There are also 40 Incident tiles (in 3 environment types) that have short encounters - these provide another twist to the map experiences.
Sag -- Do they come as a booklet? Setting aside the elevator pitch answer (that I asked for so fair enough), what do you figure for the shipping weight of this critter when it goes out?
Mark -- No booklets - the system wouldn't work in a book, without a complete redesign, and then that would be somebody else's game. Shipping weight? To paraphrase Mr Bull from Peppa Pig: "it'll weigh what it will weigh."
Sag -- So even if you stumble onto the same map as you've been on before, things will play out different ways based on chit pulls, card draws, even how you proceed on a particular card (that flipside part). Is that correct? How many multipliers work into this?
Mark -- Yes, that's correct. The amount of variables depends on the map. Oh, and all of the landing/docking maps also have a random chart printed on the lower right-hand side for certain rooms/locations. Of course, the player may decide not to explore those locations because the risk is too high, but they add (in conjunction with the Incident tiles) an essential unknown component so that you can't solve a map just by looking at it.
The plan for this game is a metric ton of replayability straight out of the box. The Kickstarter will not feature expansions or add-ons or stretch goals. You get it all in one box.
Obviously, if the game is a success, I would love to expand the number of maps, characters, and Incident tiles, but that's a faraway dream! My brain tells me that more content and zero extra rules is absolutely the way to go. Just more stuff, without taking up extra space in the player's memory palace. We've all bought expansions (or designed them!) hoping to just get more cards, etc, and actually got more overhead with those cards.
Sag -- The center of the "hobby gaming" colloquy is that replayability is a must-have. I'll be honest -- for me personally, if you give me a couple of killer sessions the bill is paid in full. But more time on the table is always a good thing.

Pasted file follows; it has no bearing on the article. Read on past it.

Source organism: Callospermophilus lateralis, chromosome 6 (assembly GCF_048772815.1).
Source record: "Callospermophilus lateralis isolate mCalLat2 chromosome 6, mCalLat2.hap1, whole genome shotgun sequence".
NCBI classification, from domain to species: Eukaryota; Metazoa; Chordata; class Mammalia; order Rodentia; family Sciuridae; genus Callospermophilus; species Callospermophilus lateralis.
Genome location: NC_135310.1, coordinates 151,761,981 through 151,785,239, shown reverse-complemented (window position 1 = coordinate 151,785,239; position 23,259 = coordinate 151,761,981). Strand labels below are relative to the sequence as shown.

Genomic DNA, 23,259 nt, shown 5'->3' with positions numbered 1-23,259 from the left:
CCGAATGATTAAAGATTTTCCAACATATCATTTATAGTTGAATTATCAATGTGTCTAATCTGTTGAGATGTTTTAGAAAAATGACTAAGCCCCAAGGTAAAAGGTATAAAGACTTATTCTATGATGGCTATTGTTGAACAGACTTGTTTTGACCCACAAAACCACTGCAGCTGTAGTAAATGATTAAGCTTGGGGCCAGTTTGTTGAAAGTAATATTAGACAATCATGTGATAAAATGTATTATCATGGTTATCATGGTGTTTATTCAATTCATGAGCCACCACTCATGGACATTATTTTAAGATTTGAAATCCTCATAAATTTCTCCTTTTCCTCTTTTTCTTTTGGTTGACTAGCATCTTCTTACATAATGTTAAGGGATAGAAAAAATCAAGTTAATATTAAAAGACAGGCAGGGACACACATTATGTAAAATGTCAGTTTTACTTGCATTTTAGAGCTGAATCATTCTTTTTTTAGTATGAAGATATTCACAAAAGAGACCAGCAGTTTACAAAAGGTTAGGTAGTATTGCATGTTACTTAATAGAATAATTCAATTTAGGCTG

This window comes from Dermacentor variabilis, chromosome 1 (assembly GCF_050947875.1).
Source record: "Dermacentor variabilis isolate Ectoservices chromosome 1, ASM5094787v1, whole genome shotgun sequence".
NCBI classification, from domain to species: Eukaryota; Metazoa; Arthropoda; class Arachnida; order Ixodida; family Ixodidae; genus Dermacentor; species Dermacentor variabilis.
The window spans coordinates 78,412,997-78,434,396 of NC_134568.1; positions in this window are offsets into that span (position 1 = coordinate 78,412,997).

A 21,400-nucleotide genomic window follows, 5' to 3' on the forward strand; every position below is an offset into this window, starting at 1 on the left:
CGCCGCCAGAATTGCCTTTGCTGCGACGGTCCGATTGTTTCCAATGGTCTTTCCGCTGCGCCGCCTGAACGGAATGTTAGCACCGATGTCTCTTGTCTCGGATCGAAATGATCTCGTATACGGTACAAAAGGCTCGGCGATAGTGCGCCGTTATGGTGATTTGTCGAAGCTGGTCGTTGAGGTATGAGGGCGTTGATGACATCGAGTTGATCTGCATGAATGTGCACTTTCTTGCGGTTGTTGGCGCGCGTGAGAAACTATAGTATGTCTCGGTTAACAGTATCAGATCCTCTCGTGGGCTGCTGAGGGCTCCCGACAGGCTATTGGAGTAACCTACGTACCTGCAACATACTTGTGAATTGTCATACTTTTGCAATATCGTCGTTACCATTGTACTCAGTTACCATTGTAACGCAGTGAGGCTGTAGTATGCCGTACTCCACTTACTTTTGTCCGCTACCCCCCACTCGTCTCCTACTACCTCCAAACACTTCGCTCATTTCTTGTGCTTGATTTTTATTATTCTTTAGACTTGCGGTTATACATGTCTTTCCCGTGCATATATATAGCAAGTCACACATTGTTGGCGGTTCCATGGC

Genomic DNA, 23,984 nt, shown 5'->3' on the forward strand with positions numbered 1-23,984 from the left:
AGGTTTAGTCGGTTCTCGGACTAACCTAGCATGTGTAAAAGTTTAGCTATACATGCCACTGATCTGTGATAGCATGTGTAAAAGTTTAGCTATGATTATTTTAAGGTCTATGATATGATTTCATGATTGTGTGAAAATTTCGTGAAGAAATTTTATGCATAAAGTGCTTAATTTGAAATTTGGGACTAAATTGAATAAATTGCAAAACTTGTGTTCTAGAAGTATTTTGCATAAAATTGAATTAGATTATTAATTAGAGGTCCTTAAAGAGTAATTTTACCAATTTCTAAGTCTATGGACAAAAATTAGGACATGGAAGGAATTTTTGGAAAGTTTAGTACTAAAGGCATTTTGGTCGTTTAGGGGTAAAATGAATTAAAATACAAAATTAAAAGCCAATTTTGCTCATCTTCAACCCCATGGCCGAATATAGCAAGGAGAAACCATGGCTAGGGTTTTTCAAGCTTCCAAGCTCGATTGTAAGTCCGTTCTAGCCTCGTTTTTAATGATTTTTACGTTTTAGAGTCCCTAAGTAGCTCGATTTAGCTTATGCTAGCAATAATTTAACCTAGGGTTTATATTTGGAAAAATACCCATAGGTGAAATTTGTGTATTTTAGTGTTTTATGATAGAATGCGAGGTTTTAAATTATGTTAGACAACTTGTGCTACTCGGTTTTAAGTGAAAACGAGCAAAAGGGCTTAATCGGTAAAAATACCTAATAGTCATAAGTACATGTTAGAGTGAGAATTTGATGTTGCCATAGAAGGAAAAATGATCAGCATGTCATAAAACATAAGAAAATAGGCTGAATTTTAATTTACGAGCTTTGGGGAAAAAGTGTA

Mark – I agree. Very refreshing to hear! I'm of the mind that when I buy a videogame, if I get a few good sessions out of it, I'm good. I don't need to finish them all like I did in the 90s. Some games, like Subnautica or Last of Us 2, demand that I finish them, of course.
The same can be true of board games. I bought the new JAWS board game, and I've enjoyed the games we've played, but if it doesn't hit the table again, I'm okay with that. I've painted miniatures for a game (which took me MONTHS) and we've played it only once! I'm sure I'm not the only sad gamer to have done so...
Sag -- How is damage selection in encounters driven? What tells you where the shot landed?
Mark -- For starship battles, there's an explosion chart on the control board. But if you have a certain technology, then you will pick the location.
In essence, the game is always asking different things of you. You will never be bored, or have to do the same task repeatedly. In combat situations, nearly all have a wrinkle that mixes the encounter up, making you think. Starship battles and ground combat are handled differently to tight conflicts on abandoned freighters. I wanted a game where all fights were deadly, but quick and memorable with narrative beats. In space battles, I want to know if there is an explosion, or a fusion thruster was just blown off. In a fight on a rugged planet surface with fusion pistols, I want to lay down suppressing fire while my warrior-android outflanks the cannibal survivors of a crashed starliner.
Sag – So now to the important questions. Who's sitting down to play this, and what's in the glass sitting beside them?
Mark -- Where Humans Don't Belong isn't a complicated game, and encounter-specific rules are printed on the maps or sector cards. It uses a simple system that I've stretched in every conceivable way to keep things fresh. Anyone who loves sci-fi should get a kick out of this. There's enough die-rolling to help keep drama high, but also enough resource management to help mitigate bad luck and poor decision-making. The art is graphic-novel-adjacent, I'll call it. It looks amazing.